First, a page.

May 19, 2020 - 9:00 pm
Nevada is a vast and wide-open state, with the great majority of its 3.1 million residents living in the Las Vegas and Reno areas. It’s no surprise then, that Clark and Washoe counties — home to Las Vegas and Reno, respectively — have been most significantly impacted by coronavirus cases and deaths in terms of sheer numbers. Add to that list Humboldt County — population 17,000, in the northwest part of the state — as its per capita case and death rates exceed those endured in the state’s urban centers.
Over the past three weeks, however, the coronavirus has gradually subsided even in Nevada’s harder hit regions. Meanwhile, the virus never gained a foothold in most of the state’s 17 counties, at least eight of which have yet to see a single resident succumb to the respiratory disease. Which leads us to the obvious question: As Gov. Steve Sisolak ponders how to implement Phase Two of his reopening plan, why are residents of rural Nevada still subjected to the same restrictions imposed in the state’s population centers?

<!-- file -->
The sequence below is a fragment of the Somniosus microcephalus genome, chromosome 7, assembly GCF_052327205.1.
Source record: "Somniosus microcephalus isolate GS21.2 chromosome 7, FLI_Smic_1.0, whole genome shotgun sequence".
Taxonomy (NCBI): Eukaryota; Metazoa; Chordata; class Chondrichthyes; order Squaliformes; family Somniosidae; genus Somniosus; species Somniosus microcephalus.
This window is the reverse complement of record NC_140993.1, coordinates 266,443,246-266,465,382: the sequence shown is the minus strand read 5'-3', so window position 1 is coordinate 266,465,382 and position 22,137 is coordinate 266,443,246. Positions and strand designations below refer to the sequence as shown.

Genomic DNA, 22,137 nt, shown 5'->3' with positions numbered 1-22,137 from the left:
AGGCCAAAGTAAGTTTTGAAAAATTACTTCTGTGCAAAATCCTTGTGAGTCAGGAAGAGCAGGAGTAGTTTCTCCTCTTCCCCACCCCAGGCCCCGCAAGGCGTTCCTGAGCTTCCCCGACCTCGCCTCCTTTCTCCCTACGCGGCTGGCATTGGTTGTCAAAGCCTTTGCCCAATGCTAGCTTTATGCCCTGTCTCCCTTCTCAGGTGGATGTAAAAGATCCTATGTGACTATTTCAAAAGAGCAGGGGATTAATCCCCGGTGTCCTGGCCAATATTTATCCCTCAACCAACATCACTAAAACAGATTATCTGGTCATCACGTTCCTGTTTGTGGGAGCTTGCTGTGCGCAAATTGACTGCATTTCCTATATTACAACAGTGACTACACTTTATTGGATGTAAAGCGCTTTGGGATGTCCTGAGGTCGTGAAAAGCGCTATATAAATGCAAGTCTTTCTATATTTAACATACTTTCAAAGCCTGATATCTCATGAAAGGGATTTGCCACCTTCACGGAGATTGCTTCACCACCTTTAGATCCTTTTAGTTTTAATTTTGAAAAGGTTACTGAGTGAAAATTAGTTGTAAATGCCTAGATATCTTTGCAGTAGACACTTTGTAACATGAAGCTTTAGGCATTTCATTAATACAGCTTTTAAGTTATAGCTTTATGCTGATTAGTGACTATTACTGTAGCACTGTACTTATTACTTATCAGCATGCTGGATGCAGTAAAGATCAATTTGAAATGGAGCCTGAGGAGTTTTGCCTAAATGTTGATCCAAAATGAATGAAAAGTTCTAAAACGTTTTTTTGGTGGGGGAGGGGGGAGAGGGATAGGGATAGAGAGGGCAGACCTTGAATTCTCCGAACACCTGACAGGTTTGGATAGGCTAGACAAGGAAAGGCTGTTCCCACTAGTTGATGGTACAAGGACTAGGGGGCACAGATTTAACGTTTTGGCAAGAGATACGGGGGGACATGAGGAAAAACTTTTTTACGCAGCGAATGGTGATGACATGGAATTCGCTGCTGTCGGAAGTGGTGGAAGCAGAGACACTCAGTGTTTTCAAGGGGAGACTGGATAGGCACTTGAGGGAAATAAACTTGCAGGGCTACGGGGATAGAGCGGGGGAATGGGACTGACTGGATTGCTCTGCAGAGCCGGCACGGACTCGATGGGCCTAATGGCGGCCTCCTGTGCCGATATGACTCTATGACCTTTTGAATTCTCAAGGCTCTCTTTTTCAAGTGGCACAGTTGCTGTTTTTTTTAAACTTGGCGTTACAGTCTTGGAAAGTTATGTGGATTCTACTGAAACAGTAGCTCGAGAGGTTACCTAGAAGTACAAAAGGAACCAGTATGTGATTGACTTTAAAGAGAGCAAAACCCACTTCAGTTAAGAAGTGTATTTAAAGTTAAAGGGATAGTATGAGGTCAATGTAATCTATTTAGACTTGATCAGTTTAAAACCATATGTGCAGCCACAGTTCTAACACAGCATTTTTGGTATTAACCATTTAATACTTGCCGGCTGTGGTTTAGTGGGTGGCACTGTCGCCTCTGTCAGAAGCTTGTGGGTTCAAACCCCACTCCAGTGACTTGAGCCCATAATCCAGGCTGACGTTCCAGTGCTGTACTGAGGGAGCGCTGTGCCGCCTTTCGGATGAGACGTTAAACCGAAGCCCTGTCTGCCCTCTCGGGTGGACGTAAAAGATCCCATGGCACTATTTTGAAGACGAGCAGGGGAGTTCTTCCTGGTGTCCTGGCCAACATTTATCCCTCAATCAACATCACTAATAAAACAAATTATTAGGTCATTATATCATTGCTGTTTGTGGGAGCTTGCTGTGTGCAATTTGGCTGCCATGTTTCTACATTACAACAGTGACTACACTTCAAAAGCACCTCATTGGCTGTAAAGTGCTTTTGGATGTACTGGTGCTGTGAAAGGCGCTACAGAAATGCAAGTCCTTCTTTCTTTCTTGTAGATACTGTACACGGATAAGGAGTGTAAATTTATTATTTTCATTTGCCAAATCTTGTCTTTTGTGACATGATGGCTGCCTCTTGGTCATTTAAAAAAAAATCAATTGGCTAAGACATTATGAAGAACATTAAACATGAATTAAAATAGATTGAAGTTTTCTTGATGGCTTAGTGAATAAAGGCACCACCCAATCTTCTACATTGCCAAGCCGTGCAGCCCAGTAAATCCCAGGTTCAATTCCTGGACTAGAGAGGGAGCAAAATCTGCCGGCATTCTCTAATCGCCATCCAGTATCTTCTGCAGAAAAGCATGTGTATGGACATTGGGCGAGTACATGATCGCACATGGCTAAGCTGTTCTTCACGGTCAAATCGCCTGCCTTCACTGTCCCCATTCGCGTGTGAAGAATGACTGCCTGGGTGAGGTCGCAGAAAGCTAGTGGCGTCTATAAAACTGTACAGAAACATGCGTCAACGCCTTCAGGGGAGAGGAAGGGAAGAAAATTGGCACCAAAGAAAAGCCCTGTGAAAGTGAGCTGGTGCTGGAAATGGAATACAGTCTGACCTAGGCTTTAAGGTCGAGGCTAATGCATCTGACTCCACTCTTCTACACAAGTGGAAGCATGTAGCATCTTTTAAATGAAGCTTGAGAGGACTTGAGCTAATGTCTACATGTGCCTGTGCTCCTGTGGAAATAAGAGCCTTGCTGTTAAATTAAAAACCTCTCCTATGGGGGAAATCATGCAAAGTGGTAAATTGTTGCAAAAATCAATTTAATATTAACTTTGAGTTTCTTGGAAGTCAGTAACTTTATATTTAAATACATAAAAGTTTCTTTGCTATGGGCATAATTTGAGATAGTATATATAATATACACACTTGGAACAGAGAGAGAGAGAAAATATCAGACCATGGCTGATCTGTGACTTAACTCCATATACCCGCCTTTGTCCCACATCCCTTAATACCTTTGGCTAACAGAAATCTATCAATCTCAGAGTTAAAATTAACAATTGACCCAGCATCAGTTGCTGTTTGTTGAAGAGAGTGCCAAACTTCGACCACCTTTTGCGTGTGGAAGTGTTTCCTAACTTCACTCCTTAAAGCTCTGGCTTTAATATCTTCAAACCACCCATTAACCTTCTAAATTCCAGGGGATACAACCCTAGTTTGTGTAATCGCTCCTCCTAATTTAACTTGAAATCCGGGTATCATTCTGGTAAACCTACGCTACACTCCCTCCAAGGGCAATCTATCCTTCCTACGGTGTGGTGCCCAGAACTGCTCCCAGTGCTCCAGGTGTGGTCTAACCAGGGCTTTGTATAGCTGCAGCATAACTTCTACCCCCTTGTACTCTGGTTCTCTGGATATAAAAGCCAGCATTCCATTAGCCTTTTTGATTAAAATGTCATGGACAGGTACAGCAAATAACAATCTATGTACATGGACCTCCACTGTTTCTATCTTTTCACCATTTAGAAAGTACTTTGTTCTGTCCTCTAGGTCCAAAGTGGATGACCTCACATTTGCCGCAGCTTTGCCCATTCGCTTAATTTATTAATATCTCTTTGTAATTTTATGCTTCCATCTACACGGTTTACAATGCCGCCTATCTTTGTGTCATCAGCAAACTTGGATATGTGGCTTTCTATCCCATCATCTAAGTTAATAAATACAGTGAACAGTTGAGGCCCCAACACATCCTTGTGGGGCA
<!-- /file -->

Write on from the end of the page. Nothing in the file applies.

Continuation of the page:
During a briefing early this month, the governor implied he would allow county officials to tailor reopening plans to suit the unique circumstances of their own regions. What he actually meant, however, was that counties could stray from gubernatorial edicts only if they imposed even stricter restrictions on economic activity and social gatherings. This effectively means that folks in places such as Austin, Ely, Tonopah and Winnemucca continue to fall under the same virus mandates as those in Las Vegas. This doesn’t make a lot of sense.
Gov. Sisolak previously expressed concern that allowing sparsely populated areas to ease lockdowns earlier than others may hasten the spread of the coronavirus by luring stir-crazy urbanites to the Nevada outback. But that fear seems more like a flimsy justification for the status quo.
In truth, Gov. Sisolak would be following the lead of other Democratic governors if he sanctioned rural counties moving at a faster pace. In New York, Gov. Andrew Cuomo has given the OK for communities in the western part of his state — including Buffalo — to ease lockdowns more aggressively than New York City and surrounding environs. In Michigan, Gov. Gretchen Whitmer announced this week that bars and restaurants in northern state counties — including the entire upper peninsula — may again serve customers in-house beginning Friday. California Gov. Gavin Newsom has also given the go-ahead for several northern Golden State counties to move forward before those in Los Angeles or the Bay Area.
Gov. Sisolak this week is expected to offer more details on further easing the lockdown that has devastated the state’s economy. He should take that opportunity to also give rural county and city leaders more freedom to move forward at their own discretion.